Illegal guns are primarily a problem of Straw Buyers which we can usually track down but don’t have the will to prosecute many of them are impoverished & folks we’re normally sympathetic to. That’s a big rub & I’m not sure going all tough on crime with crazy sentencing is the fix. (Maybe someway of putting them on the NCIS so they can’t purchase but not ruining their life for a 1st mistake, repeated so be it)

    As for compliance costs I think folks are talking past each other, for Chucks or a traditional Brick & Mortar store it’s not going to be a huge deal spread the cost around it’s not huge, but there are also dealers who work it more as a side job. Out of their garage etc. They obey the law check all the boxes but rarely carry inventory or even work like a shop. Usually their customers are people they know/work with who want to order a particular firearm they can’t get at walmart, etc. For those guys the cost will be a large percentage of their sales, video, fees, etc. If you only sell a dozen or so it’ll be big. Now you’re of course free to decide those dealers aren’t important but it will have an affect for them. Most of whom are definitely not a problem.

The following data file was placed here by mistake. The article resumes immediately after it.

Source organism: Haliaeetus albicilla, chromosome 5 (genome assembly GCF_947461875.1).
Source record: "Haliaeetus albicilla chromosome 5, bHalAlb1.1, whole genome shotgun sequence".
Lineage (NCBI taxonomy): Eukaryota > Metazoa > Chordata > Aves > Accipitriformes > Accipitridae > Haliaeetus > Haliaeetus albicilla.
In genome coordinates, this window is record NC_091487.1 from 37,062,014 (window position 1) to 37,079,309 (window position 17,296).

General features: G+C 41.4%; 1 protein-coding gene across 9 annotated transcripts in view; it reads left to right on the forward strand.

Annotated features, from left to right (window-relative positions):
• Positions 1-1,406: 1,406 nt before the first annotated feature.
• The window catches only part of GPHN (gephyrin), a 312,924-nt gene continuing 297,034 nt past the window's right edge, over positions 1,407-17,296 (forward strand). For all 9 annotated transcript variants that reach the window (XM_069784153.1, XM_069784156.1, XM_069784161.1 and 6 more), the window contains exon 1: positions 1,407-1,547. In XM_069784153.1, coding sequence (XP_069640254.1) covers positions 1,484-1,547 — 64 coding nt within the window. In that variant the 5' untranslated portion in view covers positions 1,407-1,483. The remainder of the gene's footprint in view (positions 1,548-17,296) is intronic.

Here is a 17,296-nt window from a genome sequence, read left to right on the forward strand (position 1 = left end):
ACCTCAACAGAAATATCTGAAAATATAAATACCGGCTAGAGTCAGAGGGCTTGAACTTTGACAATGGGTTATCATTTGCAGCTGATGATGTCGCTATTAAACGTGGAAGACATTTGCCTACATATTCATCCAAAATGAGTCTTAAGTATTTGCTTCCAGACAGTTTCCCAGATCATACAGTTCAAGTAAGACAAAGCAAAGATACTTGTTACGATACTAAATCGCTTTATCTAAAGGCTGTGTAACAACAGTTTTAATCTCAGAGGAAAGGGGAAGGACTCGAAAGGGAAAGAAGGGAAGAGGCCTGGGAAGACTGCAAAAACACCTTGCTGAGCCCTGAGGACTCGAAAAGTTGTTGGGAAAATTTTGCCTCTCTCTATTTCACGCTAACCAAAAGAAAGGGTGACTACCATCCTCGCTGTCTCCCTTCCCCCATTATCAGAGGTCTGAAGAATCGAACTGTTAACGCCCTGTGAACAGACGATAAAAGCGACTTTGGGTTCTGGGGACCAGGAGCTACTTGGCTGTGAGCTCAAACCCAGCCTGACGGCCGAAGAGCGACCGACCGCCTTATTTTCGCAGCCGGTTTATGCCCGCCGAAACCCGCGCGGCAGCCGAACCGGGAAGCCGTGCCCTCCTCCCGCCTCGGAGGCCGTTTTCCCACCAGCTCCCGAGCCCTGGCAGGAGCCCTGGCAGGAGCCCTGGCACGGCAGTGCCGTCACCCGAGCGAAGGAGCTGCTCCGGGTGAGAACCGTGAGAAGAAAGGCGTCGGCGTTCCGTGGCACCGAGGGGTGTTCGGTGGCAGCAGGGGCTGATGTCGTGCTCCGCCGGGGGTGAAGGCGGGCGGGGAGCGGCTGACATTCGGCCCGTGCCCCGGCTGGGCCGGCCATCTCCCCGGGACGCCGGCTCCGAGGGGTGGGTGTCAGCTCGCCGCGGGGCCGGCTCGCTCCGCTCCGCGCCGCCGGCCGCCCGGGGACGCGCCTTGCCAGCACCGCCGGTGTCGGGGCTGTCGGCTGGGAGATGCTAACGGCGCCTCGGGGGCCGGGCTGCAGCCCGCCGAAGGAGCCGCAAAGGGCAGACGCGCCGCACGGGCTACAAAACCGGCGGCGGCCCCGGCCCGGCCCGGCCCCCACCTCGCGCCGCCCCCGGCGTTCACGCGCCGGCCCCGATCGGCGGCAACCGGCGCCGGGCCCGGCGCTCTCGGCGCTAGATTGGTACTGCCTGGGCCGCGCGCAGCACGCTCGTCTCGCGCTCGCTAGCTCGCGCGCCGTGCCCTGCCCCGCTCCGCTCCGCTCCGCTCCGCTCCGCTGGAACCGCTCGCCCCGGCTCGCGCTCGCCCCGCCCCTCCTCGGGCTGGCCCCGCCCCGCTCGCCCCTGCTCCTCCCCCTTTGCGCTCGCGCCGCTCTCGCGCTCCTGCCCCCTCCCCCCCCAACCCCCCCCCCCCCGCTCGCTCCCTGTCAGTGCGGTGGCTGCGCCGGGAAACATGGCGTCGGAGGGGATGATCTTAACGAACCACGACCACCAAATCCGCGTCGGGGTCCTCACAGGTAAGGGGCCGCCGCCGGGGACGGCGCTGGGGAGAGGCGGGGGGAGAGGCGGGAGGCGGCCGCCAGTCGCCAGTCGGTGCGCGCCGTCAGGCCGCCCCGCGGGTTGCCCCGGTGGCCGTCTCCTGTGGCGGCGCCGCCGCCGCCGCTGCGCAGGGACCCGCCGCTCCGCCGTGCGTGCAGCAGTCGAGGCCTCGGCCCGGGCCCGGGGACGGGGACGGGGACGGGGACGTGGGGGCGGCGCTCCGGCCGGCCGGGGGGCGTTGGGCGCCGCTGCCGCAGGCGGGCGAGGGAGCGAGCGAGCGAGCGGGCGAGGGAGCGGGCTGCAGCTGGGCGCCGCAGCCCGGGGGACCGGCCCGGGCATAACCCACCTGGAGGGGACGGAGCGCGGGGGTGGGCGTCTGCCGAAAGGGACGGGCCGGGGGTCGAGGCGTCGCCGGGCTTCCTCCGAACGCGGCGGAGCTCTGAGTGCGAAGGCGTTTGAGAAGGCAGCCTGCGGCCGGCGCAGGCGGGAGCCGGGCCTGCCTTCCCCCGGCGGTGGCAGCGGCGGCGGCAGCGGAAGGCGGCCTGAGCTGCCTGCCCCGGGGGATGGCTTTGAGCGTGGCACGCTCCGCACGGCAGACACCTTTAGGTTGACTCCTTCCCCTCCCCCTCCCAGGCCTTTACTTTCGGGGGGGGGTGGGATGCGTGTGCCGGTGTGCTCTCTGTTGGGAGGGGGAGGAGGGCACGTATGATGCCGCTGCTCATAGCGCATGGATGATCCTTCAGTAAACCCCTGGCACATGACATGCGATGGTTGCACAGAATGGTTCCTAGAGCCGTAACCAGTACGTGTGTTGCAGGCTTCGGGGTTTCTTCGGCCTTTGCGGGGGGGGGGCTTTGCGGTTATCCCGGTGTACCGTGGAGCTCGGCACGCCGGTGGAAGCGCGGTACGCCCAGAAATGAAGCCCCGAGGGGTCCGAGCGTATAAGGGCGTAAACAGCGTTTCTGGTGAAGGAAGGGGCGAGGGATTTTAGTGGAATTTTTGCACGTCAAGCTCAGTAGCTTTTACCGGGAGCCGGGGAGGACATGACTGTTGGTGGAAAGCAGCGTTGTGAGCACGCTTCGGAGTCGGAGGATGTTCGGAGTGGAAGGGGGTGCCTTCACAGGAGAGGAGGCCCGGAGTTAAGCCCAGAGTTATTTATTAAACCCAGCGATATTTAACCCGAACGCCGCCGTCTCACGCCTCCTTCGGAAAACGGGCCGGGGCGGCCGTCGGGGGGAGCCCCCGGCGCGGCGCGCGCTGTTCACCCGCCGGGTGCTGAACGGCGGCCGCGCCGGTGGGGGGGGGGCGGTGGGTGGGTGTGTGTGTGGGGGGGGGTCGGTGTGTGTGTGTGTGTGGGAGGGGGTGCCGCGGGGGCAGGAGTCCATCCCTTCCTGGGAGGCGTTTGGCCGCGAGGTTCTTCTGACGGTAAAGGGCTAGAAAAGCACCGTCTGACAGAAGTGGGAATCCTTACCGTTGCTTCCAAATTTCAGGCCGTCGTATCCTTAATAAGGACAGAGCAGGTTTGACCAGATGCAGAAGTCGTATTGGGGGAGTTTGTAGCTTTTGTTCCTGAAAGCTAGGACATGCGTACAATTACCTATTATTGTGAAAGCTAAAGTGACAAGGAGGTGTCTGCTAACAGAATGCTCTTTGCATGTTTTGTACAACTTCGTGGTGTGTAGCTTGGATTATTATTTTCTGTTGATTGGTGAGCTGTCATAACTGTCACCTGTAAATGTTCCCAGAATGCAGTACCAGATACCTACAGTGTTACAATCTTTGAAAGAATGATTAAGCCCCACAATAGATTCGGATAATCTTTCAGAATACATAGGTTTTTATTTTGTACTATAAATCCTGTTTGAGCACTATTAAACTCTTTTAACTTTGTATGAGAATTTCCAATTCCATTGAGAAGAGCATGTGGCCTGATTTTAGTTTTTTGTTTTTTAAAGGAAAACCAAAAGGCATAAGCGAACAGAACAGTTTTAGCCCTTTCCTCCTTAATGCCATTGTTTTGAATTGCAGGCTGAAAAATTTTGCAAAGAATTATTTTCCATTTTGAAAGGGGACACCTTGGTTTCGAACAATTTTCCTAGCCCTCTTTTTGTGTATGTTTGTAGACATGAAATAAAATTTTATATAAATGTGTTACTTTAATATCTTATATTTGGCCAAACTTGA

39. - Blue Dog Dem - Thursday, Jan 17, 19 @ 10:48 am:

    Looks like this is just the first of possibly many costs pushed onto the backs of the working poor and middle class by JB. I will be counting.

  40. - TheInvisibleMan - Thursday, Jan 17, 19 @ 10:52 am:

    ==They are so fantastic that Illinois leads the nation in losing population.==

    IL doesn’t have the lead in losing population either in total numbers, or by percentage of total population.

    Those rankings go to New York and West Virginia respectively.